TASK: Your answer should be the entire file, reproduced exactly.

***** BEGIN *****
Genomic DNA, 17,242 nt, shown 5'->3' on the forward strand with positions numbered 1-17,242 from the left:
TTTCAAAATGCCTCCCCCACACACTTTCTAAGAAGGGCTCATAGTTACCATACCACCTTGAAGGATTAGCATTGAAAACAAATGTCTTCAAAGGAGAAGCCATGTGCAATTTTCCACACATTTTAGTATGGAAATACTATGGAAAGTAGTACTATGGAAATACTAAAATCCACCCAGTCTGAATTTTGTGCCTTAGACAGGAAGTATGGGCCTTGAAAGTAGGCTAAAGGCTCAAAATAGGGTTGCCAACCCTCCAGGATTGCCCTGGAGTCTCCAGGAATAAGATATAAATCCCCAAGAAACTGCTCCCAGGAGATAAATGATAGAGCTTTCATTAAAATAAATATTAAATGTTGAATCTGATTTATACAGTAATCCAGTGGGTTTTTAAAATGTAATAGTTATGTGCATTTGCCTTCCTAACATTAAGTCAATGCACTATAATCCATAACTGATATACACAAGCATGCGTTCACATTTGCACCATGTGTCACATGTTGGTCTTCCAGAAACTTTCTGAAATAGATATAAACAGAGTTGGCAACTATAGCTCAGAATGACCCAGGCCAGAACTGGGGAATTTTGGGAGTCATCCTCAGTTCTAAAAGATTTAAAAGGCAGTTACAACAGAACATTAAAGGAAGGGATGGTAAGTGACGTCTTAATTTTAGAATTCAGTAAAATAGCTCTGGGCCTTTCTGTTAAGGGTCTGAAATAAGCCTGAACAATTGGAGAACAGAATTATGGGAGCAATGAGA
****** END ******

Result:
Genomic DNA, 17,242 nt, shown 5'->3' on the forward strand with positions numbered 1-17,242 from the left:
TTTCAAAATGCCTCCCCCACACACTTTCTAAGAAGGGCTCATAGTTACCATACCACCTTGAAGGATTAGCATTGAAAACAAATGTCTTCAAAGGAGAAGCCATGTGCAATTTTCCACACATTTTAGTATGGAAATACTATGGAAAGTAGTACTATGGAAATACTAAAATCCACCCAGTCTGAATTTTGTGCCTTAGACAGGAAGTATGGGCCTTGAAAGTAGGCTAAAGGCTCAAAATAGGGTTGCCAACCCTCCAGGATTGCCCTGGAGTCTCCAGGAATAAGATATAAATCCCCAAGAAACTGCTCCCAGGAGATAAATGATAGAGCTTTCATTAAAATAAATATTAAATGTTGAATCTGATTTATACAGTAATCCAGTGGGTTTTTAAAATGTAATAGTTATGTGCATTTGCCTTCCTAACATTAAGTCAATGCACTATAATCCATAACTGATATACACAAGCATGCGTTCACATTTGCACCATGTGTCACATGTTGGTCTTCCAGAAACTTTCTGAAATAGATATAAACAGAGTTGGCAACTATAGCTCAGAATGACCCAGGCCAGAACTGGGGAATTTTGGGAGTCATCCTCAGTTCTAAAAGATTTAAAAGGCAGTTACAACAGAACATTAAAGGAAGGGATGGTAAGTGACGTCTTAATTTTAGAATTCAGTAAAATAGCTCTGGGCCTTTCTGTTAAGGGTCTGAAATAAGCCTGAACAATTGGAGAACAGAATTATGGGAGCAATGAGA